“Xenon was the first achievement from that work and has been my personal favourite variety for some time for that reason. It was one of the first varieties to achieve five stars when the grazing utilisation trait was announced in 2021.”
Nashota is the second NxGen variety that DLF has brought to the Irish market and is up at the top of the PPI ranking. A grazing score is currently not available for it, but preliminary results suggest a 5-star rating is likely.
According to DLF, Nashota is the perfect complement to Xenon in a grazing mix providing early spring growth and high-quality yield.
Changing Grass Traditions
Grass mixtures traditionally contain at least 50% Diploid varieties with the balance made of Tetraploids and maybe some clover. But time and again research and farmer experience has shown that Tetraploid varieties have better quality, better graze-out and grass utilisation, and better animal performance than Diploid varieties.
Cows prefer to eat Tetraploid perennial ryegrass varieties and farmers are now conscious of this when choosing grass mixtures.
DLF are changing grass traditions with the all-Tetraploid 4N Grazer quickly becoming one of the most popular grazing mixtures in the country. DLF late Tetraploid varieties Nashota, Xenon and Aspect occupy the top three places for Grazing Utilisation on the PPI so the decision to combine all three in an intensive grazing mixture was easy. This mixture is designed for maximum grass utilisation.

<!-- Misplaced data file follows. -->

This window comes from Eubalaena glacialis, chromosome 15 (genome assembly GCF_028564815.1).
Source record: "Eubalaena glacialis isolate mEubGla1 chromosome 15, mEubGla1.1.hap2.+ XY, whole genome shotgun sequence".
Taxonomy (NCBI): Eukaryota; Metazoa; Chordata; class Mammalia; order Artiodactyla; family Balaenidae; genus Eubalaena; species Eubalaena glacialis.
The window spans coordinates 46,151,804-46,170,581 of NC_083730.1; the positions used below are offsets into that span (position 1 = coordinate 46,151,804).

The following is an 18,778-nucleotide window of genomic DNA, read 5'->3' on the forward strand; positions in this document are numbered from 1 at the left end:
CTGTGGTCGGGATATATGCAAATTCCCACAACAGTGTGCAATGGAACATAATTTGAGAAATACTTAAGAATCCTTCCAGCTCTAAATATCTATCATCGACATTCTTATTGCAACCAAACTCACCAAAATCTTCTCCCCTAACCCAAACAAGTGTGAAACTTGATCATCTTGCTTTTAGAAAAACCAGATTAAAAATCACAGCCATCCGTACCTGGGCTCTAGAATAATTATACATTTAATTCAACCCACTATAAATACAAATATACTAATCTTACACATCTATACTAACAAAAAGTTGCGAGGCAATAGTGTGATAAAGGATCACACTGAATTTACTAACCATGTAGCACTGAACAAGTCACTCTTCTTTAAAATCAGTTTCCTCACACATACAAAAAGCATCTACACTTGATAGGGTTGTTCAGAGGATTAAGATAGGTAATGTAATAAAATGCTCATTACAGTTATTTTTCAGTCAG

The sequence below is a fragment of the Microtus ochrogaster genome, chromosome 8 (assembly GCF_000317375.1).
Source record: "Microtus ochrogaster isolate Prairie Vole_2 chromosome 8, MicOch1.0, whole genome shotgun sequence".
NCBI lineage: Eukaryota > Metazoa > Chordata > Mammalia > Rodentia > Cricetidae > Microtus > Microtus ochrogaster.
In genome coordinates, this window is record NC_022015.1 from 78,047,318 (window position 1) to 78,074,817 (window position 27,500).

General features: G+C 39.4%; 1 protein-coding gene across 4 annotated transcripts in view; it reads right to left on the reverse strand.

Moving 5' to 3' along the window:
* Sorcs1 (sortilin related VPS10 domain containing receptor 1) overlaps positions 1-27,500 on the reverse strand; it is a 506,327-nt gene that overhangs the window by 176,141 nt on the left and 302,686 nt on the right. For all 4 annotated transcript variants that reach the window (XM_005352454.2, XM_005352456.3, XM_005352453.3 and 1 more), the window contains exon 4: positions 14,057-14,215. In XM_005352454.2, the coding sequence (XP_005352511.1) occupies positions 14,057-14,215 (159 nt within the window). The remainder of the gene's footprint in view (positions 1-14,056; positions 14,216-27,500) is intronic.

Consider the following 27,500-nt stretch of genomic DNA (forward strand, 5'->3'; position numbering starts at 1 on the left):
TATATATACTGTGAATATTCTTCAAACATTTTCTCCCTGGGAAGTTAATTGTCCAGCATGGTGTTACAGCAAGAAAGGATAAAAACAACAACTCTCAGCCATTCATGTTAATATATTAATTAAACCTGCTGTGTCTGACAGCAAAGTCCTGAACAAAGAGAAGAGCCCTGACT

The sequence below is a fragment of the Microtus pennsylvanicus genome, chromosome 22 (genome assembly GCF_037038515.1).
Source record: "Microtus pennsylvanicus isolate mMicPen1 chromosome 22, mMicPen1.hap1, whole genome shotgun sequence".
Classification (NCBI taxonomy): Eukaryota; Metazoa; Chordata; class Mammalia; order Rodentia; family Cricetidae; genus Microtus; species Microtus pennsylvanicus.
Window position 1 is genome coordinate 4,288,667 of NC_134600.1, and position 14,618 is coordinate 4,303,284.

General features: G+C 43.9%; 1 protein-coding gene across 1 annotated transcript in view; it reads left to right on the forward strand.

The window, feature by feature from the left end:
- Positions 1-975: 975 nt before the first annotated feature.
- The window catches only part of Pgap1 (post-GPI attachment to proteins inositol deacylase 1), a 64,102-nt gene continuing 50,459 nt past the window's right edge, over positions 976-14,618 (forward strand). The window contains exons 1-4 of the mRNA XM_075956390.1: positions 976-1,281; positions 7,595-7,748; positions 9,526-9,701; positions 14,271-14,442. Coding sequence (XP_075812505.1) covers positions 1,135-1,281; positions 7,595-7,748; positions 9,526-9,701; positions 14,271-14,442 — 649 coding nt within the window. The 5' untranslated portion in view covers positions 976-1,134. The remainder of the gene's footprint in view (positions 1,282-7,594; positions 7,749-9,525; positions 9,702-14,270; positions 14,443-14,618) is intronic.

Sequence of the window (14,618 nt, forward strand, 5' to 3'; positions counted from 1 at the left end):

Improving farm efficiency with Multi-species Swards
In recent years, there has been an increasing move towards multi-species swards in Ireland as farmers weigh up the cost savings, improved animal performance and the environmental considerations.
“A multi-species sward is a mixture of at least three different species,” explained Dr Moloney. “The species that you put into it will come from plant families like grasses, legumes and herbs. The idea is that each species will bring a different benefit or something new to the sward and that’s how production is helped overall.”
The obvious benefit of multi-species swards is the savings made from reduced nitrogen fertiliser application. These mixtures can produce the same yield as a grass sward receiving 200kg N/ha per year for little or no inorganic N at all. In addition, deep rooting herbs like ribwort plantain and chicory are extremely drought tolerant and produce high quality forage in the summer months when grass growth and quality can reduce.
DLF Ecotain – the new technology in N control
This spring DLF are launching an exciting new plantain with potential to dramatically reduce nitrate loss from Irish farms to rivers and lakes.
Ecotain plantain has been proven to reduce nitrate loos from the ruminant urine patch by up to 89% depending on the sward blend, soil type and weather conditions.
Every time a cow urinates the equivalent of up to 800kg N/ha is applied to a tiny area of pasture. Such high levels of N are far in excess of plant requirement and much of this N is vulnerable to leaching from the soil to waterways as nitrate.
Ecotain combines not one, but four modes of action that work together to significantly reduce nitrate leaching from the urine patch. These are Dilute, Delay, Reduce and Restrict.
Ecotain is included in all DLF multi-species mixtures and can be added to our grazing mixtures DLF 4N Grazer and DLF Grazer.